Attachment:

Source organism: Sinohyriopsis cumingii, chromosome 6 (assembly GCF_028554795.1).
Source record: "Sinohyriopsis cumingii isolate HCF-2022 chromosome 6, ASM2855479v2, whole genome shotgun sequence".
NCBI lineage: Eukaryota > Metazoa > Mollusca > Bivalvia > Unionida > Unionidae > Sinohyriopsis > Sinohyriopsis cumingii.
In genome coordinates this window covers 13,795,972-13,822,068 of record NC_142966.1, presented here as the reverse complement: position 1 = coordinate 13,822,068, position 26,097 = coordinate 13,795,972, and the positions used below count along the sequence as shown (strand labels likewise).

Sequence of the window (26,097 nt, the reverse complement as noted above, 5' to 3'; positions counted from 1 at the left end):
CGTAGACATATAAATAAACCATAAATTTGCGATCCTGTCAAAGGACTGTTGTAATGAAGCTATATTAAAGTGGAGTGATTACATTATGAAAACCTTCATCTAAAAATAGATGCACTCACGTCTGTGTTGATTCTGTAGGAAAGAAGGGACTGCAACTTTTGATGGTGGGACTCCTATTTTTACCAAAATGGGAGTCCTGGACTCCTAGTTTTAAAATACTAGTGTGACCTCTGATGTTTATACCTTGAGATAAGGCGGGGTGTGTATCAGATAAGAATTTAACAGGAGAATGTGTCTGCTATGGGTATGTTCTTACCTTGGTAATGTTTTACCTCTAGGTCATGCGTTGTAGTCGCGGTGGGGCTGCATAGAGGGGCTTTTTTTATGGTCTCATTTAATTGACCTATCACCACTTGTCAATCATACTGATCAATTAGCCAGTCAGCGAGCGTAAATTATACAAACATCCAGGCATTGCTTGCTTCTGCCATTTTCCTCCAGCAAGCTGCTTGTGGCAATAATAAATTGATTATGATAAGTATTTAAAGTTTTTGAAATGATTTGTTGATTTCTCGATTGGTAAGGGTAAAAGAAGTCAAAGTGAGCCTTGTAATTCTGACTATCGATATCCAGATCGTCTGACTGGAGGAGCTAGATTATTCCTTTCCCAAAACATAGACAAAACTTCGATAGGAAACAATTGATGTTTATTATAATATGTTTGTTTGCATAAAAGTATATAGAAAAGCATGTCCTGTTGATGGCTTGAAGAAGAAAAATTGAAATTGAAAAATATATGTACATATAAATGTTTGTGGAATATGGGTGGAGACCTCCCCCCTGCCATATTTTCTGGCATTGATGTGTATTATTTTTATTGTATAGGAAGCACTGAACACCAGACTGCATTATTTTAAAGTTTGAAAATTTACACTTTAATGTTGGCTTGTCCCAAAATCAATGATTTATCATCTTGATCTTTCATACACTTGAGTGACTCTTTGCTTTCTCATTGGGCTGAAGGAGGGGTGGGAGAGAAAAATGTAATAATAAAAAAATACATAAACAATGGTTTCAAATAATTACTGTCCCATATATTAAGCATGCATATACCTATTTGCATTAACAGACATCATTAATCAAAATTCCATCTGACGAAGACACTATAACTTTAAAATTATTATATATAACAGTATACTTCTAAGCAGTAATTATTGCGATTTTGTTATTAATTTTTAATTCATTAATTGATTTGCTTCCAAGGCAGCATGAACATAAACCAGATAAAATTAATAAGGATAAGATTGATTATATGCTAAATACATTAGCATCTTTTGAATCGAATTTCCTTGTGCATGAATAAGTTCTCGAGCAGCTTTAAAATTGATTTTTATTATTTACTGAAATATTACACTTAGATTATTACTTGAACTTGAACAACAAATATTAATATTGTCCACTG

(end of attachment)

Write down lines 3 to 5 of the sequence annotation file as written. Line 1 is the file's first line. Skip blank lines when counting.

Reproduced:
NCBI lineage: Eukaryota > Metazoa > Mollusca > Bivalvia > Unionida > Unionidae > Sinohyriopsis > Sinohyriopsis cumingii.
In genome coordinates this window covers 13,795,972-13,822,068 of record NC_142966.1, presented here as the reverse complement: position 1 = coordinate 13,822,068, position 26,097 = coordinate 13,795,972, and the positions used below count along the sequence as shown (strand labels likewise).

Sequence of the window (26,097 nt, the reverse complement as noted above, 5' to 3'; positions counted from 1 at the left end):